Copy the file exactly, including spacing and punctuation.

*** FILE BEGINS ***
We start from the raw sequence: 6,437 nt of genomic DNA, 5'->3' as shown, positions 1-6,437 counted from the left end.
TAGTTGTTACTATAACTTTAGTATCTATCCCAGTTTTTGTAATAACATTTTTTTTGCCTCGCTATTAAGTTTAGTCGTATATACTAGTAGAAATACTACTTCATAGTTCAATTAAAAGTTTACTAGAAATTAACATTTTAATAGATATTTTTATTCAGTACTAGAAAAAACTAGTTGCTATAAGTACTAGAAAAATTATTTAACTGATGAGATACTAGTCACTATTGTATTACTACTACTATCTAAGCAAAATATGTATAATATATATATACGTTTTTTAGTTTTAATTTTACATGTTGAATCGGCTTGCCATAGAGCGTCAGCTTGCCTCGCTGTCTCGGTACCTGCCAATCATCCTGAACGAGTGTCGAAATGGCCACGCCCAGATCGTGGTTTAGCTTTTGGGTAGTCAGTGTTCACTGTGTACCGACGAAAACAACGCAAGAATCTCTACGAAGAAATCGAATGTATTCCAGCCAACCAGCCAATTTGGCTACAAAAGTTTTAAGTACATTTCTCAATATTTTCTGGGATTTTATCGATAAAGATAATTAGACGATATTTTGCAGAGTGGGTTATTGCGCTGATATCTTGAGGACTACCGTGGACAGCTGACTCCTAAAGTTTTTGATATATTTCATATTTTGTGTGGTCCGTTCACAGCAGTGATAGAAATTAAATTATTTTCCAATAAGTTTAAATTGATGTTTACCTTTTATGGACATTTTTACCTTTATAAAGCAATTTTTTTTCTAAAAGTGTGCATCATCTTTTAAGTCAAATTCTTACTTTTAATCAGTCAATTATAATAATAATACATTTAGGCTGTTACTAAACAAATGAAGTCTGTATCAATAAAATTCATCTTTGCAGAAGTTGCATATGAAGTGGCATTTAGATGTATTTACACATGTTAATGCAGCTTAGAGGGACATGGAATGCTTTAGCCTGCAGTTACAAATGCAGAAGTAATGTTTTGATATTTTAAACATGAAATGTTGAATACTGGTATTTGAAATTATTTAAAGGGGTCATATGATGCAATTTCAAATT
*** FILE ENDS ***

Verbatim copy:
We start from the raw sequence: 6,437 nt of genomic DNA, 5'->3' as shown, positions 1-6,437 counted from the left end.
TAGTTGTTACTATAACTTTAGTATCTATCCCAGTTTTTGTAATAACATTTTTTTTGCCTCGCTATTAAGTTTAGTCGTATATACTAGTAGAAATACTACTTCATAGTTCAATTAAAAGTTTACTAGAAATTAACATTTTAATAGATATTTTTATTCAGTACTAGAAAAAACTAGTTGCTATAAGTACTAGAAAAATTATTTAACTGATGAGATACTAGTCACTATTGTATTACTACTACTATCTAAGCAAAATATGTATAATATATATATACGTTTTTTAGTTTTAATTTTACATGTTGAATCGGCTTGCCATAGAGCGTCAGCTTGCCTCGCTGTCTCGGTACCTGCCAATCATCCTGAACGAGTGTCGAAATGGCCACGCCCAGATCGTGGTTTAGCTTTTGGGTAGTCAGTGTTCACTGTGTACCGACGAAAACAACGCAAGAATCTCTACGAAGAAATCGAATGTATTCCAGCCAACCAGCCAATTTGGCTACAAAAGTTTTAAGTACATTTCTCAATATTTTCTGGGATTTTATCGATAAAGATAATTAGACGATATTTTGCAGAGTGGGTTATTGCGCTGATATCTTGAGGACTACCGTGGACAGCTGACTCCTAAAGTTTTTGATATATTTCATATTTTGTGTGGTCCGTTCACAGCAGTGATAGAAATTAAATTATTTTCCAATAAGTTTAAATTGATGTTTACCTTTTATGGACATTTTTACCTTTATAAAGCAATTTTTTTTCTAAAAGTGTGCATCATCTTTTAAGTCAAATTCTTACTTTTAATCAGTCAATTATAATAATAATACATTTAGGCTGTTACTAAACAAATGAAGTCTGTATCAATAAAATTCATCTTTGCAGAAGTTGCATATGAAGTGGCATTTAGATGTATTTACACATGTTAATGCAGCTTAGAGGGACATGGAATGCTTTAGCCTGCAGTTACAAATGCAGAAGTAATGTTTTGATATTTTAAACATGAAATGTTGAATACTGGTATTTGAAATTATTTAAAGGGGTCATATGATGCAATTTCAAATT